On a ranch, there can only be one or two masculine bulls; the rest are literally castrated to prevent excessive reproduction and infighting. In Campion’s film, Phil Burbank demands to be the only real bull, the only dominant male on the ranch in 1925 Montana. He belittles and insults everyone around him, especially his brother George, whom he taunts and ridicules at every opportunity. When the wealthy brothers and their employees eat a meal at an inn during a cattle drive, Phil makes sure to condescend to and upset their server Peter, someone he perceives to be effeminate. The boy’s mother weeps, and decades of personality are reflected in her tears before George, the more sensitive Burbank, comforts her and falls in love in the process. This will become the catalyst for a tense psychodrama of sexuality, power relations, secrets, and shame.
The Secret Life of Ranchers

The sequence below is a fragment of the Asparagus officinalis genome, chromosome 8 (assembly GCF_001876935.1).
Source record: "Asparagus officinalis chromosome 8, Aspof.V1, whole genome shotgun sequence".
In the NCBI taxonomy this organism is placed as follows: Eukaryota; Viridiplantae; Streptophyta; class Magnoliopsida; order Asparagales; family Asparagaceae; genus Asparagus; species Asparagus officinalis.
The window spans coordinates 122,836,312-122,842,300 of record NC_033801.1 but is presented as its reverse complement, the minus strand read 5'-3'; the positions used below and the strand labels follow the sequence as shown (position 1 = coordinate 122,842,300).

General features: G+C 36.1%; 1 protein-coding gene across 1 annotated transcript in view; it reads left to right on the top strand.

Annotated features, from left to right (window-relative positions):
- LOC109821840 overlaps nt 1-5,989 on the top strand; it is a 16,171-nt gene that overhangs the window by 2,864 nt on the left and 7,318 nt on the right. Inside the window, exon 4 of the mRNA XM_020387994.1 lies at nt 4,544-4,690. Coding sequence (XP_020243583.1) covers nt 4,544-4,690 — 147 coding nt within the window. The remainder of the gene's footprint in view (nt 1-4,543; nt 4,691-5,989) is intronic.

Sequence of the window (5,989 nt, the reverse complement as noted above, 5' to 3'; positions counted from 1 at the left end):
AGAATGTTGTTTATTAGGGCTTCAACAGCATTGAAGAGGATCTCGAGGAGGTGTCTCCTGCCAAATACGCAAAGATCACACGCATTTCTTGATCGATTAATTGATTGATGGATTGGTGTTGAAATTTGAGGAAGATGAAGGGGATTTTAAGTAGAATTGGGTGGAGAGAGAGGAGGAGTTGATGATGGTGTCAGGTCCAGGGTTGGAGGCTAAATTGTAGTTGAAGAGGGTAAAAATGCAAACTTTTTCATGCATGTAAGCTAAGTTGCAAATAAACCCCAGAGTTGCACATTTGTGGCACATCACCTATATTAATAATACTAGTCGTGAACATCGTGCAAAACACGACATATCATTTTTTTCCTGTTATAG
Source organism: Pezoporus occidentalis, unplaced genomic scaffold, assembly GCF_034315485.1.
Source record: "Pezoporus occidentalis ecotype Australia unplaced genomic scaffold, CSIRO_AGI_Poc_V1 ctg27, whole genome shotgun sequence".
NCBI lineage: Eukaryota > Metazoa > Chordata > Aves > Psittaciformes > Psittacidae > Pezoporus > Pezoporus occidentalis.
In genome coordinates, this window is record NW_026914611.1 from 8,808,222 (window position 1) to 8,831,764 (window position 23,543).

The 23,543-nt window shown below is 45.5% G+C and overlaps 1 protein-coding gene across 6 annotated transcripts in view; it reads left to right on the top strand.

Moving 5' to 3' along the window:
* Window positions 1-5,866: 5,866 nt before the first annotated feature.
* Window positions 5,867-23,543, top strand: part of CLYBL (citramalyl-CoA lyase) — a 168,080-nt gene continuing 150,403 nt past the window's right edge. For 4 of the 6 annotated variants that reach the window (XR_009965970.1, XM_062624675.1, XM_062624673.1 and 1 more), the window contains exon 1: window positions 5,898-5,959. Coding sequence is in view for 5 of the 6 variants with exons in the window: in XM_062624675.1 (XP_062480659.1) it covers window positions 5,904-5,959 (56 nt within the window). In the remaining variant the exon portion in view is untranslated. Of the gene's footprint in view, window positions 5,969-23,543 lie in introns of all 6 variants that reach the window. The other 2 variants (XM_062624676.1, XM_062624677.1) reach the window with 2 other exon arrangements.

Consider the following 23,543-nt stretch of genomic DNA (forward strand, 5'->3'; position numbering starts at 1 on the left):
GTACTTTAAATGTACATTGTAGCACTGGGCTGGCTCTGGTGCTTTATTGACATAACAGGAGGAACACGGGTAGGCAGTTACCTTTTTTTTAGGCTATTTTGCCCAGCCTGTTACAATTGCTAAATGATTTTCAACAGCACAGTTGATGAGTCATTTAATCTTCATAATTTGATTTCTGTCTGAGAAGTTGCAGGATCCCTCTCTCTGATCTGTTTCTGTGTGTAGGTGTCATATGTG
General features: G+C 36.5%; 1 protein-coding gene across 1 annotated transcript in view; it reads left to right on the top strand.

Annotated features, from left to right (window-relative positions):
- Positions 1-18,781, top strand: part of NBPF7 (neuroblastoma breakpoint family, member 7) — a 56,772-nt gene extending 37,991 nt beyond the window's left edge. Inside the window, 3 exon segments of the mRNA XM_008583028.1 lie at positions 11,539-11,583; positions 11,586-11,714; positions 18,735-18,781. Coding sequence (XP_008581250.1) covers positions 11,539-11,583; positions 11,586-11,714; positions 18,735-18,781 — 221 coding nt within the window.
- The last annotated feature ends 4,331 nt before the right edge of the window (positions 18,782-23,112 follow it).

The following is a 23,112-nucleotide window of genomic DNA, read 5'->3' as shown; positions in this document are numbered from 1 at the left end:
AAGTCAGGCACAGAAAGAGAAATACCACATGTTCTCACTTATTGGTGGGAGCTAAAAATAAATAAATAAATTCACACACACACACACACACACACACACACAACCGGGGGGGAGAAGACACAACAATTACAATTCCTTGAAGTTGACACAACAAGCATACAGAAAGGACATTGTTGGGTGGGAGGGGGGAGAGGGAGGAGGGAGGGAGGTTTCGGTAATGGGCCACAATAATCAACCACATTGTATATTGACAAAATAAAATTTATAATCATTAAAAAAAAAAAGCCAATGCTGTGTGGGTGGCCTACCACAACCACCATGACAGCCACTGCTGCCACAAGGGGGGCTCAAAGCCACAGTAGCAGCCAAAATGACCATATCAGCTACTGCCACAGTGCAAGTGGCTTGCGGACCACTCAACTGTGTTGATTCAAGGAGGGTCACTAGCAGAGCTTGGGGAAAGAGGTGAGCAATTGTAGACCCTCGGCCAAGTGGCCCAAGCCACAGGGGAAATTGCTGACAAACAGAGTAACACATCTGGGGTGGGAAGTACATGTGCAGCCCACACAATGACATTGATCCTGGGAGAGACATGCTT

The film is so utterly careful, so artfully subtle, that it’s easy for a viewer to miss the psychological developments as they happen; secrets do, after all, tend to remain unsaid. Phil is irate at the prospect of George marrying this lower-class widow Rose, played perfectly by Kirsten Dunst, and is disgusted by her son Peter, played with understated anger by Kodi Smit-McPhee. Phil’s hateful fury belies something left unmentioned– he is possessive of his brother in an almost psychosexual way. In the evening, he wanders the empty corridors of the quiet inn, looking for his brother. He settles on an empty bed and waits, half-awake, for the sibling to return. George removes some clothes and climbs into bed with Phil. Everything is inferred, and nothing is explicit.